If you’re considering changing your website’s URLs, you should take a few things into account first. In this blog post, we’ll discuss the potential SEO implications of changing your URLs and whether or not it’s worth it for your business.
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Should You Chang URLs for SEO Reasons?
The short answer is very much YES – any significant changes to URLs and URL structures across your website can hurt your site’s performance in Google’s search results.
You should never need to change URLs for SEO reasons; they should be designed properly when created.
So, before you create a URL like:
You would want to reconsider adding that number if the number of internal linking plugins for WordPress changes. You would want to use an evergreen URL like:
What did John Mueller say about changing URL for SEO reasons
John wrote on Reddit, “If you’re an SEO, and billing by the hour to implement this change, then it’ll help your bottom line. Will it help the site? Very, very rarely (if they have terrible URLs that you can’t even copy & paste, maybe). Will a change negatively affect the site for a while until it’s reprocessed? Probably. Some risk + usually no gain = … ?”
He also wrote on Twitter:
If you change URLs, you should do redirects per page. There’s no maximum number of redirects per site. Also, likely you’re shooting yourself in the foot for a while for no visible gain. Change URLs for real reasons, not for handwavy “good for SEO” reasons.— John Mueller is mostly not here 🐀 (@JohnMu) September 28, 2022
Why & when to change URLs?
Changing URLs may seem simple, but if not done right, it can lead to disastrous results. If you’re thinking of revamping your website, be sure to consider the potential impact on your traffic before making any changes.
If you set your WordPress permalink to “Post name,” you should be fine in regards to your overall URL structure:
Google Search Central has a URL best practices documentation. If, for any reason, your URL structure is not what Google recommended, then yes, you should and can change your URL
So if your URL looks like this, then you should change them:
-yourwebsite.com/p?=123 -yourwebsite.com/2022/11/22/itle -yourwebsite.com/stuffing-my-keyword/keyword2/keyword3 -yourwebsite.com/joiningkeywordstogetherwithouthypens -yourwebsite.com/category/how-long-can-your-url-be-to-be-really-annoying-to-search-engine-maybe-this-long yourwebsite.com/ -yourwebsite.com/Using non-ASCII characters in the URL like gemüse, نعناع, 🦙✨ -yourwebsite.com/index.php?id_sezione=360&sid=3a5ebc944f41daa6f849f730f1 -yourwebsite.com/summer_clothing/filter?color_profile=dark_grey(using underscores)
How to change URLs & updating your internal links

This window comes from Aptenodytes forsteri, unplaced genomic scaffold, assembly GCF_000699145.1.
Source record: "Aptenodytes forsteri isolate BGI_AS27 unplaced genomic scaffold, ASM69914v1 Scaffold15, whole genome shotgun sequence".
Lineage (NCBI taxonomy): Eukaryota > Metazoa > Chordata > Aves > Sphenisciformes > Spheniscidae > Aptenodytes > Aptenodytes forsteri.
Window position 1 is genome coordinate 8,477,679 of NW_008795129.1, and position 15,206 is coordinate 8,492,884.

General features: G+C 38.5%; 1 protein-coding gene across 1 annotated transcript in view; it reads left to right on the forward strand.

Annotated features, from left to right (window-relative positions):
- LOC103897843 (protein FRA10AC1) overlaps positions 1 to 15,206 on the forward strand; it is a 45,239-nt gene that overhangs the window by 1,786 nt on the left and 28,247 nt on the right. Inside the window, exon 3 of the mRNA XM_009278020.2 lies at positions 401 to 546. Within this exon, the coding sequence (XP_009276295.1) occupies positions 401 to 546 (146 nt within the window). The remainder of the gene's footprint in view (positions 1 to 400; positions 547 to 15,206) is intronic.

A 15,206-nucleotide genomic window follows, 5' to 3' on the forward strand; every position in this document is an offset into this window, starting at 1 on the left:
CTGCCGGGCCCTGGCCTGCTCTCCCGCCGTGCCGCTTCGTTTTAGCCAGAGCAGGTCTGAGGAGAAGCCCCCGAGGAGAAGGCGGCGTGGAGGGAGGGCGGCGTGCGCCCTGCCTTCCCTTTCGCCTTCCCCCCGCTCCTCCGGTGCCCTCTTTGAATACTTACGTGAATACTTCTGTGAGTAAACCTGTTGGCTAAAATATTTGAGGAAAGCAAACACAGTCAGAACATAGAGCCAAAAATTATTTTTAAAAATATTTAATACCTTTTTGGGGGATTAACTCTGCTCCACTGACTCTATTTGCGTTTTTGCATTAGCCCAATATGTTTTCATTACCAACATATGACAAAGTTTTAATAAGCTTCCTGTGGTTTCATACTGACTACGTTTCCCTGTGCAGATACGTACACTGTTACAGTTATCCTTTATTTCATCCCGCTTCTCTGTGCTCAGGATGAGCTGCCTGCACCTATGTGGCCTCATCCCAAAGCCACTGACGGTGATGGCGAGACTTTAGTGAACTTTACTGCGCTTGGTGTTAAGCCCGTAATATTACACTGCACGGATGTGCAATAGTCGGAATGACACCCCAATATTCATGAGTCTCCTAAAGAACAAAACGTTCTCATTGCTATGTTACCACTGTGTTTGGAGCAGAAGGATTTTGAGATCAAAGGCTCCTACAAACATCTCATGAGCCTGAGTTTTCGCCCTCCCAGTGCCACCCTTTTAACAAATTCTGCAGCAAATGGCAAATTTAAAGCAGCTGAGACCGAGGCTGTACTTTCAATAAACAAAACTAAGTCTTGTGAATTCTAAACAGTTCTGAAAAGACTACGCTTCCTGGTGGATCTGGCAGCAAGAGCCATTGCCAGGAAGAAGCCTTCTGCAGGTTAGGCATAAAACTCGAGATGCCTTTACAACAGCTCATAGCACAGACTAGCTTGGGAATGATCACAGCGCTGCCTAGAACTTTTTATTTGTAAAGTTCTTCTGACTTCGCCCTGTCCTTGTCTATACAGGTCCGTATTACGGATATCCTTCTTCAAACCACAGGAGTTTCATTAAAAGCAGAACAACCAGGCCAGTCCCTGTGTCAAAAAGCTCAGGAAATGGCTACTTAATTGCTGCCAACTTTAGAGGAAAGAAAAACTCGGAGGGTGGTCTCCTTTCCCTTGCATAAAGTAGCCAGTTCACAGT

Changing your URL structure can damage your ranking in the search results. It is best to plan ahead and smoothly transfer the link juice from one page to another. Redirecting URL-to-URL is the best way to keep your website running smoothly. Try not to chain redirects and update all on-page links.
When you change URLs, you would want to identify any internal links you’ve used previously and change them.
Once you’ve changed your URL, you can use Linkilo to identify any outbound links and replace them with the new URL instead of your users experiencing a redirection:
The Different Types of URL Changes
There are a few reasons to consider moving your website to another URL. The most common one involves structure, as we mentioned before
The key to changing URLs without any major ranking changes is planning. Your goal should be to transfer the link juice from one page to another smoothly.
There are other reasons why you would want to redirect, but if you are going to change the URL permanently, you would want to do a 301 redirect.
Here are a few redirects you should know before creating a redirect:
- 301 Redirects (Moved Permanently): 301 redirects indicate to Google that a site has permanently relocated. They are also regarded as the greatest method for passing link equity when redirecting a website.
- 302 Redirects: While you temporarily relocate a page to a new URL, when a page is undergoing maintenance or when testing a new website design or copy, or simply want to A/B testing
- 303 redirect: Redirect that takes users to a different page when the previous one is unavailable (most often when users have already submitted a form and cannot resubmit).
- 307 redirect: Similar to a 302 redirect, but redirects server requests for the webpage in a different manner (302s are generally considered to be better for SEO)
- 308 redirect (permanently moved): Indicates a permanent move and is considered as a 301 redirect (though it can make your reporting confusing if you switch between the two at random)
Monitoring Your Traffic After a URL Change
When doing so incorrectly, changing your URL will undo all your SEO work, triggering your website to plummet in ranking and search traffic. If you must change your URLs, use 301 redirects to point search engines and users to the new pages.
If you’re like me and every day you see:
And that number 8 is bugging you like crazy; you would want to change it to make yourself feel better.
But before you start making any URL changes, you might want to start with 1 or 2 URLs to see how much of an impact it has on your site.
Monitor your traffic and document when you’ve changed the URL to see any drastic drop. The time to see how it influenced your ranking depends on how your site is indexed with Google. Some sites get indexed with any new articles or changes within minutes; others might need to wait several months for any changes to be indexed.
In any case, monitor closely before you make changes to the rest of your URL structure.